Alan Lomax’s Legacy

(The following is a story written by Stephen Winick, folklorist and writer-editor in the American Folklife Center, for the January/February 2015 issue of the Library of Congress Magazine, LCM. The issue can be read in its entirety here.)

Folklorist Alan Lomax at work at his manual typewriter, 1942.

Folklorist Alan Lomax at work at his manual typewriter, 1942.

A century after his birth, folklorist Alan Lomax is remembered for his preservation of the nation’s cultural heritage.

Of all the pioneering folklorists and documentarians whose work can be found in the American Folklife Center (AFC) in the Library of Congress, none is as well-known as Alan Lomax (1915-2002), both for the quantity and quality of his collections and for his influence on American culture.

Lomax’s career at the Library began in 1933, when his father, John A. Lomax, became a special consultant to the Library’s Music Division, in charge of the Archive of American Folk Song. Alan took over most of the day-to-day running of the archive, and by 1937 had a position at the Library and the title “assistant-in-charge.” He remained at the Library until 1942, when he left to serve in World War II.

Either alone or with his father, Alan spent his tenure at the Library traveling widely in the United States, carrying an instantaneous disk recorder and often a camera. His signature field trips resulted in some of the earliest documentation of traditional music in Louisiana (including Cajun music) and other parts of the American south (including ballads and fiddle tunes of the Appalachian Mountains and blues from the Mississippi Delta), Michigan and the Midwest (including music of numerous European ethnic communities).

With important collaborators, including his father, his wife Elizabeth, Pete Seeger and colleagues from other institutions (such as Fisk University’s John Wesley Work III), Alan was the first to record Huddie “Lead Belly” Ledbetter, McKinley “Muddy Waters” Morganfield, David “Honeyboy” Edwards, Aunt Molly Jackson and an enormous number of other significant traditional musicians. He also recorded many musicians at the Library, including a landmark series of 1938 recordings of Jelly Roll Morton, which yielded nine hours of music and speech. In 2006, “Jelly Roll Morton: The Complete Library of Congress Recordings by Alan Lomax” (Rounder Records) won a Grammy Award for best historical album.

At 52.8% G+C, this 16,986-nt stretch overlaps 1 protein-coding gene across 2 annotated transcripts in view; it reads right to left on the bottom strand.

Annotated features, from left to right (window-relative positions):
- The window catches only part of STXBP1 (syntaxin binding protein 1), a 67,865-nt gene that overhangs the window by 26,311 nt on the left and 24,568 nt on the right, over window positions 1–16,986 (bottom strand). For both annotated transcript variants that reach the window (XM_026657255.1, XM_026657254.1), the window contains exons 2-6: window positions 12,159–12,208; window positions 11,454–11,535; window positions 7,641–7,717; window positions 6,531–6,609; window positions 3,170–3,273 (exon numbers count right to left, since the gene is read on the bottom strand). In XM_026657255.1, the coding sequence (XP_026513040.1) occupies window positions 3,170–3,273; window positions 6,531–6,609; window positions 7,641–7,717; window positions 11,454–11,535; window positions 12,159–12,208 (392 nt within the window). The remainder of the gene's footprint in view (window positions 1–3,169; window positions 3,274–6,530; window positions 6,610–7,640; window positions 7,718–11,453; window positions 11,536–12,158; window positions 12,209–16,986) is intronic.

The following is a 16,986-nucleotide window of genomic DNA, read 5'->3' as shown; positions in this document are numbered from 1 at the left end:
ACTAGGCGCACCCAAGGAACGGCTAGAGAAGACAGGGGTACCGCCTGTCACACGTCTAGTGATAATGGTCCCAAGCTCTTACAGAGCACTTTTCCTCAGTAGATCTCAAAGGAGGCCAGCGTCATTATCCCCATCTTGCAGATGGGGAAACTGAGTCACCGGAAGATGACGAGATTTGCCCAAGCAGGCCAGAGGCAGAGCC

Alan Lomax records the music and language of the people living in La Plaine, Dominica, in 1962. Antoinette Marchand, Alan Lomax Collection, American Folklife Center.

Alan Lomax records the music and language of the people living in La Plaine, Dominica, in 1962.
Antoinette Marchand, Alan Lomax Collection, American Folklife Center.

Lomax did not return to work at the Library after the war, but he did spend the rest of his life collecting and analyzing folk culture for a variety of organizations, including the BBC, PBS Television, Columbia and Atlantic Records, Hunter College in New York, and his own organization, The Association for Cultural Equity. During this time, many of the songs he collected on his Library of Congress field trips became iconic examples of American culture, from “Bonaparte’s Retreat” (which became famous as the hoe-down section of Aaron Copland’s “Rodeo”) to “House of the Rising Sun,” which was recorded by Bob Dylan, the Animals and a host of other musicians.

“Alan was one of those who unlocked the secrets of this kind of music,” Dylan once said. “So if we’ve got anybody to thank, it’s Alan.”

In 2004, the American Folklife Center (AFC) in the Library of Congress acquired the Alan Lomax Collection, which comprises the unparalleled ethnographic documentation collected by the legendary folklorist over a period of more than 60 years.

The collection, which had been housed at Hunter College in New York City, includes more than 5,000 hours of sound recordings, 400,000 feet of motion-picture film, 2,450 videotapes, 2,000 scholarly books and journals, hundreds of photographic prints and negatives, several databases and more than 120 linear feet of manuscript materials.

The acquisition was made possible through an agreement between AFC and the Association for Cultural Equity (ACE) at New York City’s Hunter College and the generosity of Lillian and Jon Lovelace, members of the Madison Council (the Library’s private- sector advisory group). With this acquisition, the Alan Lomax Collection joined the material that he and his father, John, collected during the 1930s and 1940s for the Library’s Archive of American Folk Song, thus bringing the entire collection together at the Library of Congress.

To mark the centennial birthday of the influential folklorist Alan Lomax, the Library’s American Folklife Center is presenting a year-long series of projects, concerts and special events. The events will celebrate the Lomax family’s contributions to the preservation and promotion of traditional music and dance, and highlight the depth and diversity of the Library’s Lomax family collections.

Information about Lomax events at the Library and around the country can be found on the American Folklife Center’s blog, “Folklife Today,” and the Lomax centennial website. You can also read more about the centennial celebration here.

One Comment

  1. Fred Coxon
    February 3, 2015 at 3:35 am

    An true inspiration that lead me to discover a stream of the great blues artists of the early 20th century.
    I f any recording deserves an historical award( and re-issue?) it is surel his compilation resulting in the LP ” Murderer’s Home” .
    Fred Coxon

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